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Noctuid Moth

Melipotis acontioides

 
Adult moth with wings spread.  Photo © by Mike Plagens
Normal adult resting position.  Photo © by Mike Plagens
Caterpillars, a.k.a. larvae.  Photo © by Mike Plagens

These insects were photographed using a Nikon CoolPix 990 in June 2005 in Phoenix, Arizona. The top photo is an adult spread for identification. The middle photo shows the normal resting position of an adult moth. At bottom are the brownish caterpillars.

The larvae (caterpillars) of Melipotis acontioides were found feeding at night on the leaves of Blue Palo Verde (Parkinsonia florida) in Phoenix, Arizona on June 1, 2005. By day they hide preferring a tight spot beneath loose bark or in my case a rag I had left draped over a branch! The term for this behavior is thigmotaxis. The caterpillars pupated in a very loose cocoon beneath leaf litter and the adult moth emerged just three weeks later. By feeding at night the larvae avoid intense daytime heat, but more importantly they avoid predators like the Paper Wasp and the Verdin bird. This is a very widespread moth being recorded from southwestern United States to South America and the Caribbean. On the island of Guadalupe Pierre Zagatti recorded the larvae feeding on Flamboyant Tree (Delonix regia), while the Texas AM website records Jerusulem Thorn (Parkinsonia aculeata). Thus all three known host plants are trees in the legume subfamily, Ceasalpinioidae.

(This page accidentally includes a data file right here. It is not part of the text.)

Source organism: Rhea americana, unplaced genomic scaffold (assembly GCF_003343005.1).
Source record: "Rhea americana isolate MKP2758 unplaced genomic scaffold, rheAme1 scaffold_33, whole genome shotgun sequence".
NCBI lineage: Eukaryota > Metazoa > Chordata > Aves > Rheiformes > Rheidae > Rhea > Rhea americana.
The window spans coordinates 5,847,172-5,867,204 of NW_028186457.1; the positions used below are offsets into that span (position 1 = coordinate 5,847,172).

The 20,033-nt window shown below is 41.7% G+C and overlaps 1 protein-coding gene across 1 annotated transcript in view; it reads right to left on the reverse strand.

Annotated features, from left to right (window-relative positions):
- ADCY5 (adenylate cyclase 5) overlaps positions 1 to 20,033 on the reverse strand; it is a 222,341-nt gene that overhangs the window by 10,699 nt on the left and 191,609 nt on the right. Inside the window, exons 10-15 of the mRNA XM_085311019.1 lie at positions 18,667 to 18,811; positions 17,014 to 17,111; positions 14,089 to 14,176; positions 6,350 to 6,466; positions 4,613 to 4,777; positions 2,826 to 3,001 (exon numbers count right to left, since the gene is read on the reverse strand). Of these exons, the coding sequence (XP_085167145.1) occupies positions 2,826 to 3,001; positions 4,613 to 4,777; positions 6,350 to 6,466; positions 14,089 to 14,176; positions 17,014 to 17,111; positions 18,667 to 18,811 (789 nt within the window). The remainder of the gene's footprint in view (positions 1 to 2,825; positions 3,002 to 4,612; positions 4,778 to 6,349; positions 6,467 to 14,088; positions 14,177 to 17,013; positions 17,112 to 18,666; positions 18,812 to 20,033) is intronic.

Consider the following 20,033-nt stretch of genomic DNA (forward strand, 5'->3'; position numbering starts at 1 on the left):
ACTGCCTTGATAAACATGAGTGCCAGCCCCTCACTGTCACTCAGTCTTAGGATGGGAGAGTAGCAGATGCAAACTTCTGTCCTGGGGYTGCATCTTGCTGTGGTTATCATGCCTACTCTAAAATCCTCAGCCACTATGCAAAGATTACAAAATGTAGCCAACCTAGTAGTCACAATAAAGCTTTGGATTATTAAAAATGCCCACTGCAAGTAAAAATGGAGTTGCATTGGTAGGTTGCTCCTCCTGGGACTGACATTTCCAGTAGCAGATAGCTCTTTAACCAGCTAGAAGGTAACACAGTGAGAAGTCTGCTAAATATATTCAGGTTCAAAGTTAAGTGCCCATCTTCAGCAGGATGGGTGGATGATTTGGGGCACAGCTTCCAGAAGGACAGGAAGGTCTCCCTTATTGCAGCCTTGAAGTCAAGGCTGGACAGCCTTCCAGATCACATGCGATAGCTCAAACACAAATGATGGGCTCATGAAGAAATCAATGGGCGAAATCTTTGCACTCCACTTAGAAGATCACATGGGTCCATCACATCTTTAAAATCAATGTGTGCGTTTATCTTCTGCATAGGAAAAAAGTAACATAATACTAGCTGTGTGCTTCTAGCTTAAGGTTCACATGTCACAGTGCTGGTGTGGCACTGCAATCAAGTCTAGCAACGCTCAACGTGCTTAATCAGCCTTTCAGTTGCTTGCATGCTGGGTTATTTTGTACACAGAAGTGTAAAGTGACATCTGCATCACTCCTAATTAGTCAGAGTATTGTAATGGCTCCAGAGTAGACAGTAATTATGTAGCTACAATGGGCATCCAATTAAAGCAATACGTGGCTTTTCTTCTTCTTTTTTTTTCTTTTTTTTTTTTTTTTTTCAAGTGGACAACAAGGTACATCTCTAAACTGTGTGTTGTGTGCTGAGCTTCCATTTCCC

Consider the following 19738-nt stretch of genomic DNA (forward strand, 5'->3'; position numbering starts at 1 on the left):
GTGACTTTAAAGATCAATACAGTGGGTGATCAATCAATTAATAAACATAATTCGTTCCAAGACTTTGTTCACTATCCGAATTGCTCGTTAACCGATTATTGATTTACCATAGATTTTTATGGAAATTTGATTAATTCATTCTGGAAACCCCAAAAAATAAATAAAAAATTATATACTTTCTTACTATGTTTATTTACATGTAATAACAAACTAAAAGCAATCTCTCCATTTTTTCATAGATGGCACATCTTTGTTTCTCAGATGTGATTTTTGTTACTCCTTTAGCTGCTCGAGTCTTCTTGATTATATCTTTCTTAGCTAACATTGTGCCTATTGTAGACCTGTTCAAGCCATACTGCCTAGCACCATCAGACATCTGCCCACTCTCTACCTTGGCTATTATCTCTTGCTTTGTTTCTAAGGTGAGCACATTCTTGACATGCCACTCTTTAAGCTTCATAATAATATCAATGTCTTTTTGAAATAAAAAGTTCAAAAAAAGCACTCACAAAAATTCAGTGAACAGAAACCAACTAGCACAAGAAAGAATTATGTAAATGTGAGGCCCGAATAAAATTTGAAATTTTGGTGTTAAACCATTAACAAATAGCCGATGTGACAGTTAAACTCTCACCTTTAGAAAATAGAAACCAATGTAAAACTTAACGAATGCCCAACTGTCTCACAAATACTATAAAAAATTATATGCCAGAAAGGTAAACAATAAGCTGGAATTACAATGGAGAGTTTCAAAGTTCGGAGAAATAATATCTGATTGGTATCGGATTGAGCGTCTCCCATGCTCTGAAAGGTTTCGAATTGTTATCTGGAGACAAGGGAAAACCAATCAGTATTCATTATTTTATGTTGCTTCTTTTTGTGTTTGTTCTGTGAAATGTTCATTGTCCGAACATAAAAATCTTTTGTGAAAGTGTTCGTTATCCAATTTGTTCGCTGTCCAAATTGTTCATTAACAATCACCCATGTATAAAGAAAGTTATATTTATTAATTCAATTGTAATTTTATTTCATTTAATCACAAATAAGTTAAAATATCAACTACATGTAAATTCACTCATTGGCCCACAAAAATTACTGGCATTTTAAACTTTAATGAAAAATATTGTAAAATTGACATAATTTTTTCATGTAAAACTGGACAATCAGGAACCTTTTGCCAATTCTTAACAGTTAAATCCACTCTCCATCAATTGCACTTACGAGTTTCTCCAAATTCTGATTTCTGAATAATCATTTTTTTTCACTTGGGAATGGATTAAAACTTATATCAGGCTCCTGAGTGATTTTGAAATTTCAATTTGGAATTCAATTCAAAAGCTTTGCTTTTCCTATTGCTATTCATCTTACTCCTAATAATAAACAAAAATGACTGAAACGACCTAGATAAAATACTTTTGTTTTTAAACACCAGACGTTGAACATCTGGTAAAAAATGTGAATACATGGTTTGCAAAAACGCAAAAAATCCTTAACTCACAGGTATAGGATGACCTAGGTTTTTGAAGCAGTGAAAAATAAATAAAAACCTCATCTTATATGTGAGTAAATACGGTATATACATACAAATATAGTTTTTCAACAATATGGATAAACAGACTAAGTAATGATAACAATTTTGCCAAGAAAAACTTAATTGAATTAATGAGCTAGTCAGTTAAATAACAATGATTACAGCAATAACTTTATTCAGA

2006: I did not detect these insects in the Phoenix area at all during the year suggesting that they cannot survivie year-to-year here.
2007: Not detected at all in the Phoenix area.

There are literally thousands of moth species in the Sonoran Desert. Most fly at night and are not often seen by the diurnal naturalist. The larvae are frequent on many plants and are a major source of food for insect-gleaning birds. Many moths are very specific about what kinds of plants they feed on as larvae. Also many caterpillars are crypticly colored.

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Copyright Michael J. Plagens, 1999-2008